If you and your spouse are on the “same page” (or close to it) on getting a divorce and the major issues it involves, you may be able to move the process into the fast lane (though there is a waiting period here in Bucks County). If you are seeking a no-fault (or mutual consent or uncontested) divorce, after the complaint is filed, you have a 90-day waiting period before it is finalized.
Pennsylvania has this “cooling off period” after the complaint and notice of process are filed and served on the other party. After the time expires, each party files an Affidavit of Consent stating the marriage is irretrievably broken and that each wants a divorce and asks the court to grant it without a hearing. Also included is a legally binding divorce agreement stating how your issues are resolved.
If You and Your Spouse Work Together, Your Marriage Could End Quickly
You and your spouse must agree on all critical issues for a no-fault divorce, including spousal support, child support, child custody, division of property, and debts. These divorces are easier to achieve when the couple:
- No longer wants to be married, and they want to end the marriage amicably or at least without extended conflict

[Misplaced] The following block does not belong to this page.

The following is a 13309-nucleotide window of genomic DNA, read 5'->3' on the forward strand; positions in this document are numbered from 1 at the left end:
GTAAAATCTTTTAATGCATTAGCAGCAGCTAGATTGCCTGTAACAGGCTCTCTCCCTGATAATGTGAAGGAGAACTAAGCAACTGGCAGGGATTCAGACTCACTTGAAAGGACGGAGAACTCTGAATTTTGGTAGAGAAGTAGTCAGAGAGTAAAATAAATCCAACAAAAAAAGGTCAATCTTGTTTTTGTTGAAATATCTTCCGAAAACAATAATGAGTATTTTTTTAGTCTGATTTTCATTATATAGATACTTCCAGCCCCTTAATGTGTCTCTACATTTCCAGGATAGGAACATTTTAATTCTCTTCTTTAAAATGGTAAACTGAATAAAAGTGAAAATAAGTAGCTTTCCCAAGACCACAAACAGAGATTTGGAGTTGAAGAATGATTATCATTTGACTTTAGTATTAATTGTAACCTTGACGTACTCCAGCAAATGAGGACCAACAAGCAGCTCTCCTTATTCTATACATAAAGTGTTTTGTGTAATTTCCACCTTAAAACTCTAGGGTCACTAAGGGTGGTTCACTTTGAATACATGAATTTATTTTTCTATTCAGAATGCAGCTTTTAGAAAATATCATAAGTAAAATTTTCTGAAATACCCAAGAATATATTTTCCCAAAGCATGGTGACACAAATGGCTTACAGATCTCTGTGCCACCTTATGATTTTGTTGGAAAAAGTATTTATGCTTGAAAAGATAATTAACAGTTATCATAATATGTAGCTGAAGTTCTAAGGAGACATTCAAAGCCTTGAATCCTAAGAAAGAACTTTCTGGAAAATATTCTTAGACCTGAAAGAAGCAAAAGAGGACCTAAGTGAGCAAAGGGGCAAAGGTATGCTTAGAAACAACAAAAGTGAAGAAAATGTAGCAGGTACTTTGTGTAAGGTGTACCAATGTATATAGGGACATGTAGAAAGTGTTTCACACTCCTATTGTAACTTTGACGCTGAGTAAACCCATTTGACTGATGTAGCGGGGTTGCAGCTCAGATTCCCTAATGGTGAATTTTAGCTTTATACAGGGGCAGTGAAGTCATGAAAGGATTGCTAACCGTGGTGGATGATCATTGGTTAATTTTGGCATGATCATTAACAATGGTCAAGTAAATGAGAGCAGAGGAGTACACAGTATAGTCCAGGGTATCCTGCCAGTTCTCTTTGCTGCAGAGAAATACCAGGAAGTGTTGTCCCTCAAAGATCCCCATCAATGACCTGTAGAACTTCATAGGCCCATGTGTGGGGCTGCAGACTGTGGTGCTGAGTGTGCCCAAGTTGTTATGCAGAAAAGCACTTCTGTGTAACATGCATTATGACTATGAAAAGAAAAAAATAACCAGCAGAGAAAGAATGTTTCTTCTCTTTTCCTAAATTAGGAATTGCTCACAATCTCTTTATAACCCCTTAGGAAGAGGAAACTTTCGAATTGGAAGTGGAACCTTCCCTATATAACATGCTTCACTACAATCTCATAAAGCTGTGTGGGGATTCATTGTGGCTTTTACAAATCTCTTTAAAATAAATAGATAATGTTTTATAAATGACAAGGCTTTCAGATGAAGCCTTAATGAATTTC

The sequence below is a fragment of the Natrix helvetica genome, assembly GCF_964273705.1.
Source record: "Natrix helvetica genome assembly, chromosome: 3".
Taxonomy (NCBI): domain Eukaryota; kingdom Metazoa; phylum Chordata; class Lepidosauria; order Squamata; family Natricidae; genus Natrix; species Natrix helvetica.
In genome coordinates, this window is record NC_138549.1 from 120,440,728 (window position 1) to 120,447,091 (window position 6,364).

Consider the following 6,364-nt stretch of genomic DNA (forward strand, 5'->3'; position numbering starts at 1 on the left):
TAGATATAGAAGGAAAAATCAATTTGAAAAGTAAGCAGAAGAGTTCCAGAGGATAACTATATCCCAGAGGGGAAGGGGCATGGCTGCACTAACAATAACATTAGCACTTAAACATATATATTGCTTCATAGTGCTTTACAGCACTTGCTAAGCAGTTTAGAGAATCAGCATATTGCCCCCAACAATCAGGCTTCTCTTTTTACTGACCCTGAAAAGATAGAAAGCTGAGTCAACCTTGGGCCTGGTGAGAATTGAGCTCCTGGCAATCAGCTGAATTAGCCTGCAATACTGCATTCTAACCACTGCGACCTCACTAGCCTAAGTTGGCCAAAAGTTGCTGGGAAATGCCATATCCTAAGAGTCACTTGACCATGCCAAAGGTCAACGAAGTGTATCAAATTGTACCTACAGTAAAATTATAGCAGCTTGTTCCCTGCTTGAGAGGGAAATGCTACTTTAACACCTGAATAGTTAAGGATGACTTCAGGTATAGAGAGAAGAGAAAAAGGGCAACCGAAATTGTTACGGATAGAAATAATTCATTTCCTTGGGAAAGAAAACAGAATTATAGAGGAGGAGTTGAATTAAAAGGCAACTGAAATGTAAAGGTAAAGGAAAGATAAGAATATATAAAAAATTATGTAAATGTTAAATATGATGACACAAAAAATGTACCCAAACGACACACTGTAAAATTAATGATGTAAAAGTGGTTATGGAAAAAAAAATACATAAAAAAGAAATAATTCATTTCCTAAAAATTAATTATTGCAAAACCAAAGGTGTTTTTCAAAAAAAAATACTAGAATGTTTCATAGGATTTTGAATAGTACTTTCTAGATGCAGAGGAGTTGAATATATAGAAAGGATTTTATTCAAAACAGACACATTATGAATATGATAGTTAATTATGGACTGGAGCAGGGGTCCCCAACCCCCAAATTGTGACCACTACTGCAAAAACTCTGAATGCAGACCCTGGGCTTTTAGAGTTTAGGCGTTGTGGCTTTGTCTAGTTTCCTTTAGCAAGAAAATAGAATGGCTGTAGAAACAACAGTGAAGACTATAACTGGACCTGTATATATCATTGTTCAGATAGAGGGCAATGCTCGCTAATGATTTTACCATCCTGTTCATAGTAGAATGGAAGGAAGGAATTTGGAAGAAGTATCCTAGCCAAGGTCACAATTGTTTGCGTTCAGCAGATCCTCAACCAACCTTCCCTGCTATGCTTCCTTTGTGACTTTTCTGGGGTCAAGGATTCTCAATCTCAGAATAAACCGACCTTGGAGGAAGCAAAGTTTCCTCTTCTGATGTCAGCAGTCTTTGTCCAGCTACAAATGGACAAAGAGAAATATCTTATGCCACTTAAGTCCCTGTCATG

- Has a valid, enforceable prenuptial or postnuptial agreement that spells out how financial issues will be resolved
- Do not have children, so custody and support aren’t issues
- Have few assets and or low incomes, which minimize spousal support and asset division disputes
The spouses must communicate openly before the complaint is filed and agree they want a no-fault divorce. Ideally, disagreements about significant issues should be close to being resolved if not brought to an end.
You and your spouse need not be on good terms or feel good about each other. But your desire to wrap up your marriage in a short period of time must be greater than a need for conflict or to drag out the inevitable end of your relationship.
Three months should be enough time to work out your disagreements. It is also long enough to allow the parties to think about what they want and be comfortable with their decisions without feeling rushed. A 90-day deadline can also instill some urgency in parties who may let these issues fester for much more time.
Plan B If One Spouse Will Not Consent
If you want to move forward with a no-fault divorce, but your spouse will not consent, you can obtain a divorce decree after you provide evidence that your marriage is irretrievably broken and that the two of you have lived separately and apart for one year.
Under Pennsylvania law, you can live separately and apart even though you live in the same house. If you establish this separation lasted at least a year, your spouse could dispute that the marriage is irretrievably broken, but the one-year separation is usually enough proof that’s the case.
If There Is No Need to Delay a Divorce, Why Do So?
Our attorneys can get to work negotiating your settlement agreement and are ready to advocate for your interests, regardless of what kind of divorce is right for you. We know how difficult this time can be for you, and we will work to create the best possible outcome with the least wasted time.